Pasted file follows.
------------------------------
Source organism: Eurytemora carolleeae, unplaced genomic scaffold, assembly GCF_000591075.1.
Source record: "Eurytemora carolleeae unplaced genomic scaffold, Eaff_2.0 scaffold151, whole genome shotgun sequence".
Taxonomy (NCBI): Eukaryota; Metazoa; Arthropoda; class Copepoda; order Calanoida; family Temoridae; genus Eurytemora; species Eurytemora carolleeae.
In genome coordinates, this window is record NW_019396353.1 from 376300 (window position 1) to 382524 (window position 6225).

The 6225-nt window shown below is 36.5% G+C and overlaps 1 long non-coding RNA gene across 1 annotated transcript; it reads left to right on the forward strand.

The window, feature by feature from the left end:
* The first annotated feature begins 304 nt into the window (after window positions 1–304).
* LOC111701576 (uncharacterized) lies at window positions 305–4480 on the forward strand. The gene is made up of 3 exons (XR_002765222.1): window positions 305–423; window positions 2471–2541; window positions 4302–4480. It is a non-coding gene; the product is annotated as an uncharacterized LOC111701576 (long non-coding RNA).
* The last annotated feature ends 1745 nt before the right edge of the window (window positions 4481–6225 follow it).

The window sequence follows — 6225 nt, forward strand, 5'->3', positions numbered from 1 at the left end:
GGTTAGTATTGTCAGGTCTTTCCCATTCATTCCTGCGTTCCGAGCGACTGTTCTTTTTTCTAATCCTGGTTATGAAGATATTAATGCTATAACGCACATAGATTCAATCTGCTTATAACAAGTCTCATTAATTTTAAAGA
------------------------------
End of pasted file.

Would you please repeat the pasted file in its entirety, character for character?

Source organism: Eurytemora carolleeae, unplaced genomic scaffold, assembly GCF_000591075.1.
Source record: "Eurytemora carolleeae unplaced genomic scaffold, Eaff_2.0 scaffold151, whole genome shotgun sequence".
Taxonomy (NCBI): Eukaryota; Metazoa; Arthropoda; class Copepoda; order Calanoida; family Temoridae; genus Eurytemora; species Eurytemora carolleeae.
In genome coordinates, this window is record NW_019396353.1 from 376300 (window position 1) to 382524 (window position 6225).

The 6225-nt window shown below is 36.5% G+C and overlaps 1 long non-coding RNA gene across 1 annotated transcript; it reads left to right on the forward strand.

The window, feature by feature from the left end:
* The first annotated feature begins 304 nt into the window (after window positions 1–304).
* LOC111701576 (uncharacterized) lies at window positions 305–4480 on the forward strand. The gene is made up of 3 exons (XR_002765222.1): window positions 305–423; window positions 2471–2541; window positions 4302–4480. It is a non-coding gene; the product is annotated as an uncharacterized LOC111701576 (long non-coding RNA).
* The last annotated feature ends 1745 nt before the right edge of the window (window positions 4481–6225 follow it).

The window sequence follows — 6225 nt, forward strand, 5'->3', positions numbered from 1 at the left end:
GGTTAGTATTGTCAGGTCTTTCCCATTCATTCCTGCGTTCCGAGCGACTGTTCTTTTTTCTAATCCTGGTTATGAAGATATTAATGCTATAACGCACATAGATTCAATCTGCTTATAACAAGTCTCATTAATTTTAAAGA